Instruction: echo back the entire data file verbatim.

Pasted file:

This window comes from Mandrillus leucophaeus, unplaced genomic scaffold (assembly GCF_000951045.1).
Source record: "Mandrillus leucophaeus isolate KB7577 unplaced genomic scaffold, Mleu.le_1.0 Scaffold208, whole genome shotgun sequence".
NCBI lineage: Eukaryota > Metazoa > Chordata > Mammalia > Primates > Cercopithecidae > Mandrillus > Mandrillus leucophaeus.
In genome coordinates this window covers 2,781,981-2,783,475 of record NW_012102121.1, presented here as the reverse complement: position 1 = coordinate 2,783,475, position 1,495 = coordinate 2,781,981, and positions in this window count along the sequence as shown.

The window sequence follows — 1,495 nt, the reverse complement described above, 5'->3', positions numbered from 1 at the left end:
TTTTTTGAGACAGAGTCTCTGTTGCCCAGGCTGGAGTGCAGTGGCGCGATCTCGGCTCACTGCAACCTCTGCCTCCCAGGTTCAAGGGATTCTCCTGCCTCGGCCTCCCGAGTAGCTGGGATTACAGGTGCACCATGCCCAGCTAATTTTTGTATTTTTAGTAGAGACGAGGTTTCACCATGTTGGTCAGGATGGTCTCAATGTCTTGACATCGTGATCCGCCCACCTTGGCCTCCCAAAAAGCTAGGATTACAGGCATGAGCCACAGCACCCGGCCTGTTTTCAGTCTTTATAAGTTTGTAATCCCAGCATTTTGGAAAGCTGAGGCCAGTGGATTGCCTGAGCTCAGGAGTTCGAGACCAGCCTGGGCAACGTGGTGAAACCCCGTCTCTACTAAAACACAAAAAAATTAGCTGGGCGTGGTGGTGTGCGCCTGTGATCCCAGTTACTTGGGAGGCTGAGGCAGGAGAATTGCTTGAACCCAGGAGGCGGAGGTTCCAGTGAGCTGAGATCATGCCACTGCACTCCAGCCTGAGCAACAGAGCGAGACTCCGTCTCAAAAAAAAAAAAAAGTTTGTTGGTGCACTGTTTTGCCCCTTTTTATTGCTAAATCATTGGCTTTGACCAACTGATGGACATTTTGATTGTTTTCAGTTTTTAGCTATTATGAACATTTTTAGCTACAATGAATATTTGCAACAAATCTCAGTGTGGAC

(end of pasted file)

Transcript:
This window comes from Mandrillus leucophaeus, unplaced genomic scaffold (assembly GCF_000951045.1).
Source record: "Mandrillus leucophaeus isolate KB7577 unplaced genomic scaffold, Mleu.le_1.0 Scaffold208, whole genome shotgun sequence".
NCBI lineage: Eukaryota > Metazoa > Chordata > Mammalia > Primates > Cercopithecidae > Mandrillus > Mandrillus leucophaeus.
In genome coordinates this window covers 2,781,981-2,783,475 of record NW_012102121.1, presented here as the reverse complement: position 1 = coordinate 2,783,475, position 1,495 = coordinate 2,781,981, and positions in this window count along the sequence as shown.

The window sequence follows — 1,495 nt, the reverse complement described above, 5'->3', positions numbered from 1 at the left end:
TTTTTTGAGACAGAGTCTCTGTTGCCCAGGCTGGAGTGCAGTGGCGCGATCTCGGCTCACTGCAACCTCTGCCTCCCAGGTTCAAGGGATTCTCCTGCCTCGGCCTCCCGAGTAGCTGGGATTACAGGTGCACCATGCCCAGCTAATTTTTGTATTTTTAGTAGAGACGAGGTTTCACCATGTTGGTCAGGATGGTCTCAATGTCTTGACATCGTGATCCGCCCACCTTGGCCTCCCAAAAAGCTAGGATTACAGGCATGAGCCACAGCACCCGGCCTGTTTTCAGTCTTTATAAGTTTGTAATCCCAGCATTTTGGAAAGCTGAGGCCAGTGGATTGCCTGAGCTCAGGAGTTCGAGACCAGCCTGGGCAACGTGGTGAAACCCCGTCTCTACTAAAACACAAAAAAATTAGCTGGGCGTGGTGGTGTGCGCCTGTGATCCCAGTTACTTGGGAGGCTGAGGCAGGAGAATTGCTTGAACCCAGGAGGCGGAGGTTCCAGTGAGCTGAGATCATGCCACTGCACTCCAGCCTGAGCAACAGAGCGAGACTCCGTCTCAAAAAAAAAAAAAAGTTTGTTGGTGCACTGTTTTGCCCCTTTTTATTGCTAAATCATTGGCTTTGACCAACTGATGGACATTTTGATTGTTTTCAGTTTTTAGCTATTATGAACATTTTTAGCTACAATGAATATTTGCAACAAATCTCAGTGTGGAC